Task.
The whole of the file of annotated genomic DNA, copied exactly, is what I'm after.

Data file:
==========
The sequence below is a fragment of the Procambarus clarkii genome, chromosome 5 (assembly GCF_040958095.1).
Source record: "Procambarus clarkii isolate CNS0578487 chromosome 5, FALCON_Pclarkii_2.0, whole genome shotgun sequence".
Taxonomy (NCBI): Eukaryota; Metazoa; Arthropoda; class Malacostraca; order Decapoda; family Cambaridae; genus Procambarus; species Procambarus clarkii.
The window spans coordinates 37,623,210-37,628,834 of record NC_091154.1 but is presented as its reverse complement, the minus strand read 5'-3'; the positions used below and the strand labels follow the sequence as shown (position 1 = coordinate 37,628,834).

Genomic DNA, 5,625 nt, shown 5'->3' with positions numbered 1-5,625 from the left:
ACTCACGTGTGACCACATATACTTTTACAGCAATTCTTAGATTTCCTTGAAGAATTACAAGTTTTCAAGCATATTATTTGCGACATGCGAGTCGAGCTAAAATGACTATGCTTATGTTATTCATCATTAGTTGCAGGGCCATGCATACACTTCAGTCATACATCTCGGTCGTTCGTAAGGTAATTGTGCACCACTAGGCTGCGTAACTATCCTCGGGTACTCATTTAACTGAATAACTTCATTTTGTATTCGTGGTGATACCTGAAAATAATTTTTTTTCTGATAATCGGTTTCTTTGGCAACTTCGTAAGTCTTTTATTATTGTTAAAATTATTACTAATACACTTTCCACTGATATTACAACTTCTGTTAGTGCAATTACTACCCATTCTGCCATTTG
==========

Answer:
The sequence below is a fragment of the Procambarus clarkii genome, chromosome 5 (assembly GCF_040958095.1).
Source record: "Procambarus clarkii isolate CNS0578487 chromosome 5, FALCON_Pclarkii_2.0, whole genome shotgun sequence".
Taxonomy (NCBI): Eukaryota; Metazoa; Arthropoda; class Malacostraca; order Decapoda; family Cambaridae; genus Procambarus; species Procambarus clarkii.
The window spans coordinates 37,623,210-37,628,834 of record NC_091154.1 but is presented as its reverse complement, the minus strand read 5'-3'; the positions used below and the strand labels follow the sequence as shown (position 1 = coordinate 37,628,834).

Genomic DNA, 5,625 nt, shown 5'->3' with positions numbered 1-5,625 from the left:
ACTCACGTGTGACCACATATACTTTTACAGCAATTCTTAGATTTCCTTGAAGAATTACAAGTTTTCAAGCATATTATTTGCGACATGCGAGTCGAGCTAAAATGACTATGCTTATGTTATTCATCATTAGTTGCAGGGCCATGCATACACTTCAGTCATACATCTCGGTCGTTCGTAAGGTAATTGTGCACCACTAGGCTGCGTAACTATCCTCGGGTACTCATTTAACTGAATAACTTCATTTTGTATTCGTGGTGATACCTGAAAATAATTTTTTTTCTGATAATCGGTTTCTTTGGCAACTTCGTAAGTCTTTTATTATTGTTAAAATTATTACTAATACACTTTCCACTGATATTACAACTTCTGTTAGTGCAATTACTACCCATTCTGCCATTTG